• drjamesa says:

        Most IFB do not accept any of the so-called church creeds. Every single one of them were borne out of Rome. So your entire criticism depends on the truth of you claiming that ALL Baptists are hypocrites for rejecting Baptismal regeneration according to these creeds when not all Baptists accept them. It is unscriptural to allow the doctrines of men to be the authority with greater or equal value with the Bible and that’s exactly what credal Christianity has done with Confessions, Catechisms, Creeds and Cookie Dough.

        And furthermore, your final analysis is that those with beliefs in common means that having part of the whole equals the whole. Classic guilt by association fallacy. So if you don’t believe in faith alone, you’re a Muslim right? Not believing in faith alone is also a Muslim characteristic. Also being accepted before God by works is a Muslim trait, so all who reject OSAS and believe you must maintain your own salvation are Muslims because they too believe that. So then if you believe in conditional security, you are a Muslim, PERIOD.

        There is also the problem that OSAS is actually a Calvinist doctrine. OSAS and Perseverance of the Saints (POS) are not the same thing. POS is actually more consistent with Arminianism than it is with Calvinism. OSAS does not make the claim that one must persevere to the end in order to be saved, but POS does, it merely holds that God causes the perseverance but nevertheless still depends on the perseverance of the saint. This is why fundamental Baptists reject all 5 points of TULIP, and why some modern day Calvinist began changing the POS of TULIP from perseverance to preservation. Nevertheless, the doctrine of eternal security OSAS is not the same as preservation of the saints, at least not in regards to the final outcome of the saved person and how that person is kept by the power of God.

    • drjamesa says:

      But the Scripture does call Jesus God in several different places, and the plurality of the godhead is something that is not only embedded in the Hebrew language, but a concept taught from the very beginning of the description of creation (let “us” make man in “our” image, elohim Gen 1)

      Even those who crucified Jesus understood this concept, they just didn’t agree that it applied to Jesus when they accused him of making Himself God in John 10:28-35. So the Pharisees were not denying that a human Messiah couldn’t be God, but that the things that Jesus said about Himself needed to be true in order for His claim to be valid. So then it falls on whether the Pharisees believed Him or not, but it does show that they understood Christ in fact claimed to be God, and if everything He said about Himself was true, then He is God. To deny that is to deny the claims that Jesus not only said about Himself, but also the fact that even his enemies understood what He was claiming.

      And yes, Son of God as applied to Christ means exactly God of God, according to John 1:18.

      • “But the Scripture does call Jesus God in several different places” — that is beside the point.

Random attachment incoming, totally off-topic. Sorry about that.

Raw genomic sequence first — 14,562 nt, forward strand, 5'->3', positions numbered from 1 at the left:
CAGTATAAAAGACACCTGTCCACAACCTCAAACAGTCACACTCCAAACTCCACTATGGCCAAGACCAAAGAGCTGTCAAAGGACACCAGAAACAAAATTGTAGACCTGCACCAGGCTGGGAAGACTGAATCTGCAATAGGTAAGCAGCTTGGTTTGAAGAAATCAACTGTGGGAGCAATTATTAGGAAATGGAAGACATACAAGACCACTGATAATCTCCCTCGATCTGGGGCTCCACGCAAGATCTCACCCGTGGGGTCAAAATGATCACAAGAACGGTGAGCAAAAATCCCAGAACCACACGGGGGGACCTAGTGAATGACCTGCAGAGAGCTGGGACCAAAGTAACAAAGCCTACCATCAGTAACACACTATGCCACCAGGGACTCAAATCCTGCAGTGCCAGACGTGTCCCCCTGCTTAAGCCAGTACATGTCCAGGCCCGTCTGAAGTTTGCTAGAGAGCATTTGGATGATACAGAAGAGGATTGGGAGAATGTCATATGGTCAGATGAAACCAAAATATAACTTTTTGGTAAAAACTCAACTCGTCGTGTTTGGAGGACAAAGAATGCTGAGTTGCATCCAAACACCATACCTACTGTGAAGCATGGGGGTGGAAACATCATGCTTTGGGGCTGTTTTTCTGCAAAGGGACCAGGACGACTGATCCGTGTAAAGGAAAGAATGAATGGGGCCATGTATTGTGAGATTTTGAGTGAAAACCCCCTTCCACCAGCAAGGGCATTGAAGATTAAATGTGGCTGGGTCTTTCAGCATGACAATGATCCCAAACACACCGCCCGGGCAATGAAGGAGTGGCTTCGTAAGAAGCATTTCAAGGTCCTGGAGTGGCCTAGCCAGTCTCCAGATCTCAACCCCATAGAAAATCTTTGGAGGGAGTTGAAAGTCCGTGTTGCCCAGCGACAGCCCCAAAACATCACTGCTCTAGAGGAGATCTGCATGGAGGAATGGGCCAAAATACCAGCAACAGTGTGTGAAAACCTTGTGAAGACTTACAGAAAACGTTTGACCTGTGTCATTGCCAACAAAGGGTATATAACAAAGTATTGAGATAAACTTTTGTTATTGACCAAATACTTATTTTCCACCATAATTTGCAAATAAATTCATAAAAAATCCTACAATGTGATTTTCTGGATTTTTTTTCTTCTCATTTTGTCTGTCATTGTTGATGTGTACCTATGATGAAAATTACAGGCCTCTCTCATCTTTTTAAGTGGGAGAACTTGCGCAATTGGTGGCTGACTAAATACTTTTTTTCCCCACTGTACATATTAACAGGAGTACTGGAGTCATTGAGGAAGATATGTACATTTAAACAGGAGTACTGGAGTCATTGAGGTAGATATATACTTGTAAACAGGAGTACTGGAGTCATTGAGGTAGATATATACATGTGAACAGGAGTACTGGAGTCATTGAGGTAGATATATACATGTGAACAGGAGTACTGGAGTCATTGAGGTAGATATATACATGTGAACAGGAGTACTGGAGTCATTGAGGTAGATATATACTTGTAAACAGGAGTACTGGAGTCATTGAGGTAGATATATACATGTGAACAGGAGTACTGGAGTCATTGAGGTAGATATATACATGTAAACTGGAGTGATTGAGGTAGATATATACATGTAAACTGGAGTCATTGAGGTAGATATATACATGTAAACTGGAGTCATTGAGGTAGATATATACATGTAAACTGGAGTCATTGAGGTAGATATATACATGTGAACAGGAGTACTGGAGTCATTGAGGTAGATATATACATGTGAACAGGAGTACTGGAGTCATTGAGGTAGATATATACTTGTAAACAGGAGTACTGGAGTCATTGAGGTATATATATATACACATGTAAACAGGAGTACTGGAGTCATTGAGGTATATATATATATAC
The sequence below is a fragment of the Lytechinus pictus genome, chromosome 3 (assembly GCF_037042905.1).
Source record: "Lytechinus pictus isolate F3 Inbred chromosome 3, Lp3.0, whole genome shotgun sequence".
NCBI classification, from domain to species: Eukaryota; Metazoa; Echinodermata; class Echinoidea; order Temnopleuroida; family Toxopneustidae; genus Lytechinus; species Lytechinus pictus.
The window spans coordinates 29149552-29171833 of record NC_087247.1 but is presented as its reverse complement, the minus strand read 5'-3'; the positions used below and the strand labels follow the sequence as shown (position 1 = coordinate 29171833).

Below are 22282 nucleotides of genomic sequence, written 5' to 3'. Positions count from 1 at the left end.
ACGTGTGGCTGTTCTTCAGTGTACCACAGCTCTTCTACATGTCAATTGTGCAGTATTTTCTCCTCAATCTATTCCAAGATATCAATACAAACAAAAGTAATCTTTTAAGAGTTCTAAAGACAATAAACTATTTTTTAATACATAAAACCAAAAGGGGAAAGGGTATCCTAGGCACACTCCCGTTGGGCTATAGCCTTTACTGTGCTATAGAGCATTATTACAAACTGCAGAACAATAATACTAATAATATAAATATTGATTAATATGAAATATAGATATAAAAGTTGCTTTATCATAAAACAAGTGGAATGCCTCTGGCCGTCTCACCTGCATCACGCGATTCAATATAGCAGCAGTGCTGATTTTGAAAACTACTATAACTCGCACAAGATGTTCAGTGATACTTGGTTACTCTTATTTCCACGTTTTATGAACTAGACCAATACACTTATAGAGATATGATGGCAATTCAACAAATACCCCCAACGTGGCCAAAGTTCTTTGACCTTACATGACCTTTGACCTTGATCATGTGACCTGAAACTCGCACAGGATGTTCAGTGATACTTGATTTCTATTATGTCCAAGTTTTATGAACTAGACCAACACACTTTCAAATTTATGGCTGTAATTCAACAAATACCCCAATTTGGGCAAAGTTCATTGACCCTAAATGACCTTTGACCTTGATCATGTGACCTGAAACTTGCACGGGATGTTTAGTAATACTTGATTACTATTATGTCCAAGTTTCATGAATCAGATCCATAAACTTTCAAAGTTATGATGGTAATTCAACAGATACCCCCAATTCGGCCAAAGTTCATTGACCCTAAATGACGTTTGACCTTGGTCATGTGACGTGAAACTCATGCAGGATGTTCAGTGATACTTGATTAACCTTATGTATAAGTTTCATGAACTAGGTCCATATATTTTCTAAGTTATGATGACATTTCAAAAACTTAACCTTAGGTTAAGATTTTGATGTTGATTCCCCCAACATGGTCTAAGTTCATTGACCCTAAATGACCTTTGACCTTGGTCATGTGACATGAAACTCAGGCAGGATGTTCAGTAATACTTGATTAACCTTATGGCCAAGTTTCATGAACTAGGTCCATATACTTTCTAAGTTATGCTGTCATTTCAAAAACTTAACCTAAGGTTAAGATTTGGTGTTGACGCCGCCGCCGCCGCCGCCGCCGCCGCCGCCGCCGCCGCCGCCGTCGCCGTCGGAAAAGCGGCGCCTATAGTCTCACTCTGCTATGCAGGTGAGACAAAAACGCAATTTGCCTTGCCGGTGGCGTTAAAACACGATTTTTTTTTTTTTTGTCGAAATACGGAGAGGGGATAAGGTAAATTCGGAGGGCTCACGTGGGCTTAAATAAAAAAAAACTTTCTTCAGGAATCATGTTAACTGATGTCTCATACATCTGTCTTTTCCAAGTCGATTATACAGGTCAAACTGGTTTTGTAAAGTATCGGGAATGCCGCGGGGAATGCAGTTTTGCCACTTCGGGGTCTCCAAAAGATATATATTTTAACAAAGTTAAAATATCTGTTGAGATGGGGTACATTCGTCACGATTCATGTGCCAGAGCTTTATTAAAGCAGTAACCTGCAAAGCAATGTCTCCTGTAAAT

“And yes, Son of God as applied to Christ means exactly God of God” — no it doesn’t. Nobody knew anything about Jesus being God when he walked the earth, and yet people proclaim faith that he is the son of God. Nathaniel, for instance, “thou art the son of God; thou art the king of Israel” — he meant nothing by this than that he was the Messiah. The same with the high priest asking the question.

        Catholic doctrine has imported the notion of Jesus being God into the phrase “son of God” but that is NOT its meaning. Notice, I’m not saying Jesus is not God, but merely that is not the meaning of this phrase.

      • drjamesa says:

        The prophets that foretold hundreds of prophecies knew the Messiah would be God in the flesh. How do you explain Isaiah 7:14 predicting that His name would be called GOD WITH US (not God IS WITH us). How do you explain Isaiah’s proclamation in Isa 40:3 fulfilled by John the Baptist that clearly explains Jesus as God? (Prepare the way of the Lord make his paths straight) How do you explain Mary’s declaration when referring to her Son as “God my Savior? (Luke 1:46-47).

        How can God the Father say in the OT that He will not give His glory to another and there is none like Him (Isa 42:8) and then Paul says that every knee will bow to Christ and confess that He is Lord?

        When Thomas saw Christ after His resurrection, he said “My Lord AND MY GOD” (John 20:27-29).

        So I have no idea where you are getting that nobody understood what it meant for Christ to be God while He was here on earth.

        The argument that “son of God” means He is God is just silly considering that wasn’t your original contention, and that you know very well that THE Son of God very well means Christ is God. Scripture says He gives us power to become the sons of God in John 1, so nobody was arguing that the particular wording of “son of God” without context meant Jesus is God in every place where Jesus is not the subject, but THE son of God when Christ is the subject means He is God, and that is why John 10 is relevant and the trial of Christ because it was that very phrase that they understood to be a claim to deity and of which they deemed blasphemy worthy of death:

        “Then said they all, Art thou then the Son of God? And he said unto them, Ye say that I am. And they said, What need we any further witness? for we ourselves have heard of his own mouth.” Luke 22:70-71. “The Jews answered him, We have a law, and by our law he ought to die, because he made himself the Son of God.” John 19:7

        They understood that being THE Son of God meant having the power to come down from the cross (Matt 27:40)

        Just because a Catholic hijacks something doesn’t always mean that the term itself should be thrown out. Yes, most of anything that comes from a Papal bull is…well..Papal bull. But sometimes (often, actually) the devil uses others to mimic the original so that others lose trust in it by its association with the evil that mimicked it.